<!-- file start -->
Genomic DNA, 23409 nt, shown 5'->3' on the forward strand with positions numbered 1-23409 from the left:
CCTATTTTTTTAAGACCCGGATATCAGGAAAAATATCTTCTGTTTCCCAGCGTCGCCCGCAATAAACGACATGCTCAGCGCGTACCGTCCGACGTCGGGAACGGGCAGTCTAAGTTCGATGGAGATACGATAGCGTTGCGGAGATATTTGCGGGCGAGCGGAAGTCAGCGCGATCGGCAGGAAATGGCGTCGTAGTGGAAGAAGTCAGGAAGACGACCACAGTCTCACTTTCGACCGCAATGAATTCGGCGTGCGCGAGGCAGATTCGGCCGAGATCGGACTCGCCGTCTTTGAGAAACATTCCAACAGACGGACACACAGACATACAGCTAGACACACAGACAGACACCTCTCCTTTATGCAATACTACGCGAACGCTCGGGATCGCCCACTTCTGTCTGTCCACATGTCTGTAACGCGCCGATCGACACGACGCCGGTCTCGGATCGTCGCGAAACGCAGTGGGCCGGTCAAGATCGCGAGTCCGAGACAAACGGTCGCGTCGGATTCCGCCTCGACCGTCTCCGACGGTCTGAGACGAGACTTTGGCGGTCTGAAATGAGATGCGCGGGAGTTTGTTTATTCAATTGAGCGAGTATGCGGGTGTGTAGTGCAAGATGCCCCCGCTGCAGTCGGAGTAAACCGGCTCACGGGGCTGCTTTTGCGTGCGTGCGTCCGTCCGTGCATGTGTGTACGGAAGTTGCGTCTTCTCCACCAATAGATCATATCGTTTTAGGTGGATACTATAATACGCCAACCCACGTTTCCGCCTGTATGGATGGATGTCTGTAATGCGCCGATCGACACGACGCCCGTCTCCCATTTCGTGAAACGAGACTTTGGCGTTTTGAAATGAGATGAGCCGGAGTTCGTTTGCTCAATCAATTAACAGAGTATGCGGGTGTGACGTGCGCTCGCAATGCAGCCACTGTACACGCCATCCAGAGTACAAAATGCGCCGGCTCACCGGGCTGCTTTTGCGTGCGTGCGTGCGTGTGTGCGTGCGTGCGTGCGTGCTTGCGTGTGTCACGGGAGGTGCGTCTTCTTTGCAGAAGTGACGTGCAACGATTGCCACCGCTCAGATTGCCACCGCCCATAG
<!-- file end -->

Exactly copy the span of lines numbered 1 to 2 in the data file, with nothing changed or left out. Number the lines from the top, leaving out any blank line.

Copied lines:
Genomic DNA, 23409 nt, shown 5'->3' on the forward strand with positions numbered 1-23409 from the left:
CCTATTTTTTTAAGACCCGGATATCAGGAAAAATATCTTCTGTTTCCCAGCGTCGCCCGCAATAAACGACATGCTCAGCGCGTACCGTCCGACGTCGGGAACGGGCAGTCTAAGTTCGATGGAGATACGATAGCGTTGCGGAGATATTTGCGGGCGAGCGGAAGTCAGCGCGATCGGCAGGAAATGGCGTCGTAGTGGAAGAAGTCAGGAAGACGACCACAGTCTCACTTTCGACCGCAATGAATTCGGCGTGCGCGAGGCAGATTCGGCCGAGATCGGACTCGCCGTCTTTGAGAAACATTCCAACAGACGGACACACAGACATACAGCTAGACACACAGACAGACACCTCTCCTTTATGCAATACTACGCGAACGCTCGGGATCGCCCACTTCTGTCTGTCCACATGTCTGTAACGCGCCGATCGACACGACGCCGGTCTCGGATCGTCGCGAAACGCAGTGGGCCGGTCAAGATCGCGAGTCCGAGACAAACGGTCGCGTCGGATTCCGCCTCGACCGTCTCCGACGGTCTGAGACGAGACTTTGGCGGTCTGAAATGAGATGCGCGGGAGTTTGTTTATTCAATTGAGCGAGTATGCGGGTGTGTAGTGCAAGATGCCCCCGCTGCAGTCGGAGTAAACCGGCTCACGGGGCTGCTTTTGCGTGCGTGCGTCCGTCCGTGCATGTGTGTACGGAAGTTGCGTCTTCTCCACCAATAGATCATATCGTTTTAGGTGGATACTATAATACGCCAACCCACGTTTCCGCCTGTATGGATGGATGTCTGTAATGCGCCGATCGACACGACGCCCGTCTCCCATTTCGTGAAACGAGACTTTGGCGTTTTGAAATGAGATGAGCCGGAGTTCGTTTGCTCAATCAATTAACAGAGTATGCGGGTGTGACGTGCGCTCGCAATGCAGCCACTGTACACGCCATCCAGAGTACAAAATGCGCCGGCTCACCGGGCTGCTTTTGCGTGCGTGCGTGCGTGTGTGCGTGCGTGCGTGCGTGCTTGCGTGTGTCACGGGAGGTGCGTCTTCTTTGCAGAAGTGACGTGCAACGATTGCCACCGCTCAGATTGCCACCGCCCATAG